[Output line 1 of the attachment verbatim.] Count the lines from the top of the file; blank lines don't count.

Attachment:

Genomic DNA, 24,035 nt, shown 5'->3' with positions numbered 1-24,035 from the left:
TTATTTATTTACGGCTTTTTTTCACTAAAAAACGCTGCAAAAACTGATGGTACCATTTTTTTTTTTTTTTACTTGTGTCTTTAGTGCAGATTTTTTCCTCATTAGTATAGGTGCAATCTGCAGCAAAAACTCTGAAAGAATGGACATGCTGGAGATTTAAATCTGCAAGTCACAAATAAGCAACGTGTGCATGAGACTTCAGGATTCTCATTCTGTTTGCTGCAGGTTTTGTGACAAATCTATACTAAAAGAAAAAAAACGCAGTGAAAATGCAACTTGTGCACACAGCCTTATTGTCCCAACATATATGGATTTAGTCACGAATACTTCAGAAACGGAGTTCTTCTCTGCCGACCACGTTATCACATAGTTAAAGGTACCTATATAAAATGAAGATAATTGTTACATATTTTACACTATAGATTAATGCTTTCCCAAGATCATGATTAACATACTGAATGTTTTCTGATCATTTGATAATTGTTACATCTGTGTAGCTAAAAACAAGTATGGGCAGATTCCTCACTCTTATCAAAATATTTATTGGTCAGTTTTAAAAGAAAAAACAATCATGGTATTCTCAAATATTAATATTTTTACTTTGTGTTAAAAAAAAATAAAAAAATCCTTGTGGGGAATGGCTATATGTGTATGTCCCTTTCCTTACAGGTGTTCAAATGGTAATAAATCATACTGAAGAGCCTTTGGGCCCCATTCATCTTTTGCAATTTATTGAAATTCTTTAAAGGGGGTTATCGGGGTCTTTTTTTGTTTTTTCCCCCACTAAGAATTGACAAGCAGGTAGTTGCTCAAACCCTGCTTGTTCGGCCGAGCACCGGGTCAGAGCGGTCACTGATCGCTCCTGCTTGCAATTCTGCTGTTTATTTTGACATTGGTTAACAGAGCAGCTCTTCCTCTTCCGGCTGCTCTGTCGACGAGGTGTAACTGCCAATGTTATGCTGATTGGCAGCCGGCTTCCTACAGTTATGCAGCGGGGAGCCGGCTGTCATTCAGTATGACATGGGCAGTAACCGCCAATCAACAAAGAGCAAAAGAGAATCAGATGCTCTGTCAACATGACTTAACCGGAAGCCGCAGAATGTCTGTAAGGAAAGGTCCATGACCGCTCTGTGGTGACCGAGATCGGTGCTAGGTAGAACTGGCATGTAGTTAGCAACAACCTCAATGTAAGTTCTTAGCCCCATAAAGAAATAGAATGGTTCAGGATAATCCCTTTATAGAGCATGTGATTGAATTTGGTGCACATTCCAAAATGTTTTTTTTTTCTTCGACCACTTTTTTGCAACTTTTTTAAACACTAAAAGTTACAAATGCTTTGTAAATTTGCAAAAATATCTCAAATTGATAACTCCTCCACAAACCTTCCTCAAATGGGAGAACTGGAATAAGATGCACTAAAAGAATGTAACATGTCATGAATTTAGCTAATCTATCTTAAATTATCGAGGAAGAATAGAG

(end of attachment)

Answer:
Genomic DNA, 24,035 nt, shown 5'->3' with positions numbered 1-24,035 from the left: